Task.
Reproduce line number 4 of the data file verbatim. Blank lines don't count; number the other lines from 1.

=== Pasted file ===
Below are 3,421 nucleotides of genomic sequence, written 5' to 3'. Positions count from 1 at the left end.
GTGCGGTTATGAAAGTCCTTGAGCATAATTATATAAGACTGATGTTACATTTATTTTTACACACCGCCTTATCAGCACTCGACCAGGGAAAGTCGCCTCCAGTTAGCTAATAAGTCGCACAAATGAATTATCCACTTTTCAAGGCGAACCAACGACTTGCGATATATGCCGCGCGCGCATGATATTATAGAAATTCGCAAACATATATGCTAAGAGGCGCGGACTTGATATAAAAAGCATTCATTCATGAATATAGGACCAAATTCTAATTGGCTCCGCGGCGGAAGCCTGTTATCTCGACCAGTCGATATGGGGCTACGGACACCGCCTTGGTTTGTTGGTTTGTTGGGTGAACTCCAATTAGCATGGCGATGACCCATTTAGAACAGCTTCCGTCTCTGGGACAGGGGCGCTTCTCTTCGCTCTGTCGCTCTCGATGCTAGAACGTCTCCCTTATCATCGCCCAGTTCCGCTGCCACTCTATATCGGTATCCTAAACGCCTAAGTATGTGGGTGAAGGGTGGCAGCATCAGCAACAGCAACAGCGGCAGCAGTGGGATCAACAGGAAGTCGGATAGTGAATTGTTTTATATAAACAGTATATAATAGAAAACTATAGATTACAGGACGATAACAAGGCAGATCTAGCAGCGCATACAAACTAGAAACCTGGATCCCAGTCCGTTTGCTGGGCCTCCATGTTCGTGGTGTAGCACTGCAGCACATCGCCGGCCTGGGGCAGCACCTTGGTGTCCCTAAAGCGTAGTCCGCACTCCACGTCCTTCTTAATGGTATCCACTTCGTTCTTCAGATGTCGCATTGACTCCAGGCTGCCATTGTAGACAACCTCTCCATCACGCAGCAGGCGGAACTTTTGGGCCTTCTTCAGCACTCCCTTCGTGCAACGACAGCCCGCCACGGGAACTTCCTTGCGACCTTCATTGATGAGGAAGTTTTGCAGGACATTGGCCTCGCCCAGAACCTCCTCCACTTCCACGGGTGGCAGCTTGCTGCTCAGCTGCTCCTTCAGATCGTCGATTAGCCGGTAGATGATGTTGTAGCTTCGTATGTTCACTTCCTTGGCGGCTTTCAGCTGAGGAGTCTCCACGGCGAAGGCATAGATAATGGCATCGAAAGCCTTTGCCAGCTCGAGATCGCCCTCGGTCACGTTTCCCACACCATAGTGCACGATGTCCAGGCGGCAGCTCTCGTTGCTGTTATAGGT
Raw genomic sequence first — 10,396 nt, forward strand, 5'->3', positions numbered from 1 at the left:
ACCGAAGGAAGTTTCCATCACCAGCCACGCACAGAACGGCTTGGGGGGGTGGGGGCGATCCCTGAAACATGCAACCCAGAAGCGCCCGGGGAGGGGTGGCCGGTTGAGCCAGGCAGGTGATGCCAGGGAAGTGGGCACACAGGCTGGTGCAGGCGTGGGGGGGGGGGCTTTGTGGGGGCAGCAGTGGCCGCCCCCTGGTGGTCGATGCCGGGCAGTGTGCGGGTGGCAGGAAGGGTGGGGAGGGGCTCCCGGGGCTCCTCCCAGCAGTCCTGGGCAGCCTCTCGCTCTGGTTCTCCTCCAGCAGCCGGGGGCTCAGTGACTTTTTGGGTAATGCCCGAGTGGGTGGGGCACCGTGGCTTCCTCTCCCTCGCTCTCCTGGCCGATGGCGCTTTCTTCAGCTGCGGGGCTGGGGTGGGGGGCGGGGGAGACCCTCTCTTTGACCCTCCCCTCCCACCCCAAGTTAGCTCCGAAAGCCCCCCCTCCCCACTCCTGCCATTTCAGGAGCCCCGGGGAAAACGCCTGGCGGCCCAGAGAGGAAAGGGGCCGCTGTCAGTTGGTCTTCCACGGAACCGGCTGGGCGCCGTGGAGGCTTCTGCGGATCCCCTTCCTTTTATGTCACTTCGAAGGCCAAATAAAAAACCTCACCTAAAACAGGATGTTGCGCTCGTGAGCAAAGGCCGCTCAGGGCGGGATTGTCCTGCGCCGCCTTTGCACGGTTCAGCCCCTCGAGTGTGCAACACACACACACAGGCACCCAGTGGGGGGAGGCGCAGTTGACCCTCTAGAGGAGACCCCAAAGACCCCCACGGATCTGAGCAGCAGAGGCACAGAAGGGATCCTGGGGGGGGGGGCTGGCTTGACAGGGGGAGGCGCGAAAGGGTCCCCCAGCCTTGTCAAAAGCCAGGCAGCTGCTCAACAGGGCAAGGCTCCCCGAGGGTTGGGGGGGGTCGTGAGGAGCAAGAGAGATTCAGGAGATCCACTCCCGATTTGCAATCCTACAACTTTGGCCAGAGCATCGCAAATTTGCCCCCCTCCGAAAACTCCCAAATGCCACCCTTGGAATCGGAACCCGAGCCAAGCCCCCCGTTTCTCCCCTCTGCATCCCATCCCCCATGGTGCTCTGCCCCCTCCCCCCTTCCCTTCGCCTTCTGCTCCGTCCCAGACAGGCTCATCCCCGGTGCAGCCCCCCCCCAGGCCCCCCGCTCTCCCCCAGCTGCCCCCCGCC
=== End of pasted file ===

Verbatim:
ACCGAAGGAAGTTTCCATCACCAGCCACGCACAGAACGGCTTGGGGGGGTGGGGGCGATCCCTGAAACATGCAACCCAGAAGCGCCCGGGGAGGGGTGGCCGGTTGAGCCAGGCAGGTGATGCCAGGGAAGTGGGCACACAGGCTGGTGCAGGCGTGGGGGGGGGGGCTTTGTGGGGGCAGCAGTGGCCGCCCCCTGGTGGTCGATGCCGGGCAGTGTGCGGGTGGCAGGAAGGGTGGGGAGGGGCTCCCGGGGCTCCTCCCAGCAGTCCTGGGCAGCCTCTCGCTCTGGTTCTCCTCCAGCAGCCGGGGGCTCAGTGACTTTTTGGGTAATGCCCGAGTGGGTGGGGCACCGTGGCTTCCTCTCCCTCGCTCTCCTGGCCGATGGCGCTTTCTTCAGCTGCGGGGCTGGGGTGGGGGGCGGGGGAGACCCTCTCTTTGACCCTCCCCTCCCACCCCAAGTTAGCTCCGAAAGCCCCCCCTCCCCACTCCTGCCATTTCAGGAGCCCCGGGGAAAACGCCTGGCGGCCCAGAGAGGAAAGGGGCCGCTGTCAGTTGGTCTTCCACGGAACCGGCTGGGCGCCGTGGAGGCTTCTGCGGATCCCCTTCCTTTTATGTCACTTCGAAGGCCAAATAAAAAACCTCACCTAAAACAGGATGTTGCGCTCGTGAGCAAAGGCCGCTCAGGGCGGGATTGTCCTGCGCCGCCTTTGCACGGTTCAGCCCCTCGAGTGTGCAACACACACACACAGGCACCCAGTGGGGGGAGGCGCAGTTGACCCTCTAGAGGAGACCCCAAAGACCCCCACGGATCTGAGCAGCAGAGGCACAGAAGGGATCCTGGGGGGGGGGGCTGGCTTGACAGGGGGAGGCGCGAAAGGGTCCCCCAGCCTTGTCAAAAGCCAGGCAGCTGCTCAACAGGGCAAGGCTCCCCGAGGGTTGGGGGGGGTCGTGAGGAGCAAGAGAGATTCAGGAGATCCACTCCCGATTTGCAATCCTACAACTTTGGCCAGAGCATCGCAAATTTGCCCCCCTCCGAAAACTCCCAAATGCCACCCTTGGAATCGGAACCCGAGCCAAGCCCCCCGTTTCTCCCCTCTGCATCCCATCCCCCATGGTGCTCTGCCCCCTCCCCCCTTCCCTTCGCCTTCTGCTCCGTCCCAGACAGGCTCATCCCCGGTGCAGCCCCCCCCCAGGCCCCCCGCTCTCCCCCAGCTGCCCCCCGCC